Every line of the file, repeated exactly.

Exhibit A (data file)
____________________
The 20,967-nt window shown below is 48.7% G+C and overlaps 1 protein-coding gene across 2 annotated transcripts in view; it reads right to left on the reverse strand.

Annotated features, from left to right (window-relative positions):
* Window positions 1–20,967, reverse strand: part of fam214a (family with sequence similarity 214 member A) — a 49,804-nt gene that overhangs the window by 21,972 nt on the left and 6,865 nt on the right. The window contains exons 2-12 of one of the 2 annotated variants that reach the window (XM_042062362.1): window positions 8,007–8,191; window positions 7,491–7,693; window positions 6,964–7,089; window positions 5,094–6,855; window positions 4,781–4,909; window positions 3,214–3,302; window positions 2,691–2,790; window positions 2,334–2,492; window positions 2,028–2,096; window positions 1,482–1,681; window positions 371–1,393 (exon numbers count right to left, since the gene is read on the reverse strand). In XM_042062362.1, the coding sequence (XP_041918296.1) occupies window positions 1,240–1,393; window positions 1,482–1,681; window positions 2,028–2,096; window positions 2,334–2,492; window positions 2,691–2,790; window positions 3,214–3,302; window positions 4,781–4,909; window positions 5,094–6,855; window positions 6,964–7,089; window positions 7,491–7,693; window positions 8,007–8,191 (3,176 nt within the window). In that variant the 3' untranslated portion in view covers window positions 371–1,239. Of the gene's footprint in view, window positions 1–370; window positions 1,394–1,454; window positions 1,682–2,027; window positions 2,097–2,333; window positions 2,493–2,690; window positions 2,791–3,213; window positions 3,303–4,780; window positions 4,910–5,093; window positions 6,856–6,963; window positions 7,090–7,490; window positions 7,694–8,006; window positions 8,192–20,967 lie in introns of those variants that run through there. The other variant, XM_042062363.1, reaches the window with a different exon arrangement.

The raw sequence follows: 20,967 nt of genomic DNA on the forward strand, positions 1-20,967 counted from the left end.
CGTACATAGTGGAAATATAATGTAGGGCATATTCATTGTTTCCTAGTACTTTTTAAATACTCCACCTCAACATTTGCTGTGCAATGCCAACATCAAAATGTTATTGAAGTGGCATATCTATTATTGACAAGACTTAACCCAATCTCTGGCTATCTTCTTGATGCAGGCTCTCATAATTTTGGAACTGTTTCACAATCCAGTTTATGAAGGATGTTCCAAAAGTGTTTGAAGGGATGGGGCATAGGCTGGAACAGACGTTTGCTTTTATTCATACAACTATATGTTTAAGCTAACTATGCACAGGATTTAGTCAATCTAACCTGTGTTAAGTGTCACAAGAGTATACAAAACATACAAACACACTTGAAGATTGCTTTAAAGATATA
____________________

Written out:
The 20,967-nt window shown below is 48.7% G+C and overlaps 1 protein-coding gene across 2 annotated transcripts in view; it reads right to left on the reverse strand.

Annotated features, from left to right (window-relative positions):
* Window positions 1–20,967, reverse strand: part of fam214a (family with sequence similarity 214 member A) — a 49,804-nt gene that overhangs the window by 21,972 nt on the left and 6,865 nt on the right. The window contains exons 2-12 of one of the 2 annotated variants that reach the window (XM_042062362.1): window positions 8,007–8,191; window positions 7,491–7,693; window positions 6,964–7,089; window positions 5,094–6,855; window positions 4,781–4,909; window positions 3,214–3,302; window positions 2,691–2,790; window positions 2,334–2,492; window positions 2,028–2,096; window positions 1,482–1,681; window positions 371–1,393 (exon numbers count right to left, since the gene is read on the reverse strand). In XM_042062362.1, the coding sequence (XP_041918296.1) occupies window positions 1,240–1,393; window positions 1,482–1,681; window positions 2,028–2,096; window positions 2,334–2,492; window positions 2,691–2,790; window positions 3,214–3,302; window positions 4,781–4,909; window positions 5,094–6,855; window positions 6,964–7,089; window positions 7,491–7,693; window positions 8,007–8,191 (3,176 nt within the window). In that variant the 3' untranslated portion in view covers window positions 371–1,239. Of the gene's footprint in view, window positions 1–370; window positions 1,394–1,454; window positions 1,682–2,027; window positions 2,097–2,333; window positions 2,493–2,690; window positions 2,791–3,213; window positions 3,303–4,780; window positions 4,910–5,093; window positions 6,856–6,963; window positions 7,090–7,490; window positions 7,694–8,006; window positions 8,192–20,967 lie in introns of those variants that run through there. The other variant, XM_042062363.1, reaches the window with a different exon arrangement.

The raw sequence follows: 20,967 nt of genomic DNA on the forward strand, positions 1-20,967 counted from the left end.
CGTACATAGTGGAAATATAATGTAGGGCATATTCATTGTTTCCTAGTACTTTTTAAATACTCCACCTCAACATTTGCTGTGCAATGCCAACATCAAAATGTTATTGAAGTGGCATATCTATTATTGACAAGACTTAACCCAATCTCTGGCTATCTTCTTGATGCAGGCTCTCATAATTTTGGAACTGTTTCACAATCCAGTTTATGAAGGATGTTCCAAAAGTGTTTGAAGGGATGGGGCATAGGCTGGAACAGACGTTTGCTTTTATTCATACAACTATATGTTTAAGCTAACTATGCACAGGATTTAGTCAATCTAACCTGTGTTAAGTGTCACAAGAGTATACAAAACATACAAACACACTTGAAGATTGCTTTAAAGATATA